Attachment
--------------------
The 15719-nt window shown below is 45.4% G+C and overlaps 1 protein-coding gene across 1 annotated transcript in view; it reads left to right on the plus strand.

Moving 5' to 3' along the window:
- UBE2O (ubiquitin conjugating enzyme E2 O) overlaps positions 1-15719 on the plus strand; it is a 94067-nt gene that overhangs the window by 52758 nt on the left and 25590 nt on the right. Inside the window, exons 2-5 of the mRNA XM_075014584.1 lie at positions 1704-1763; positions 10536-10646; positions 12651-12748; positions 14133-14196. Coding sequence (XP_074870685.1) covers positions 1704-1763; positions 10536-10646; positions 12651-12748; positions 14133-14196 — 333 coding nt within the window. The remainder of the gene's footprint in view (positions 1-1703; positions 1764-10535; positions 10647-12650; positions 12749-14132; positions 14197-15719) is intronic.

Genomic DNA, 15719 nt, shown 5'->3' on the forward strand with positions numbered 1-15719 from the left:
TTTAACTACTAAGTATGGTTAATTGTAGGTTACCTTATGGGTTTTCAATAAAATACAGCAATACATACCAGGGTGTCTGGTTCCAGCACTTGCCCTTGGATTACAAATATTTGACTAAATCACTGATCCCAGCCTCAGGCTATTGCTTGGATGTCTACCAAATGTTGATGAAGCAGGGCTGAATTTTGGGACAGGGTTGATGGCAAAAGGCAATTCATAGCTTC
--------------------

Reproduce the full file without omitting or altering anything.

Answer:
The 15719-nt window shown below is 45.4% G+C and overlaps 1 protein-coding gene across 1 annotated transcript in view; it reads left to right on the plus strand.

Moving 5' to 3' along the window:
- UBE2O (ubiquitin conjugating enzyme E2 O) overlaps positions 1-15719 on the plus strand; it is a 94067-nt gene that overhangs the window by 52758 nt on the left and 25590 nt on the right. Inside the window, exons 2-5 of the mRNA XM_075014584.1 lie at positions 1704-1763; positions 10536-10646; positions 12651-12748; positions 14133-14196. Coding sequence (XP_074870685.1) covers positions 1704-1763; positions 10536-10646; positions 12651-12748; positions 14133-14196 — 333 coding nt within the window. The remainder of the gene's footprint in view (positions 1-1703; positions 1764-10535; positions 10647-12650; positions 12749-14132; positions 14197-15719) is intronic.

Genomic DNA, 15719 nt, shown 5'->3' on the forward strand with positions numbered 1-15719 from the left:
TTTAACTACTAAGTATGGTTAATTGTAGGTTACCTTATGGGTTTTCAATAAAATACAGCAATACATACCAGGGTGTCTGGTTCCAGCACTTGCCCTTGGATTACAAATATTTGACTAAATCACTGATCCCAGCCTCAGGCTATTGCTTGGATGTCTACCAAATGTTGATGAAGCAGGGCTGAATTTTGGGACAGGGTTGATGGCAAAAGGCAATTCATAGCTTC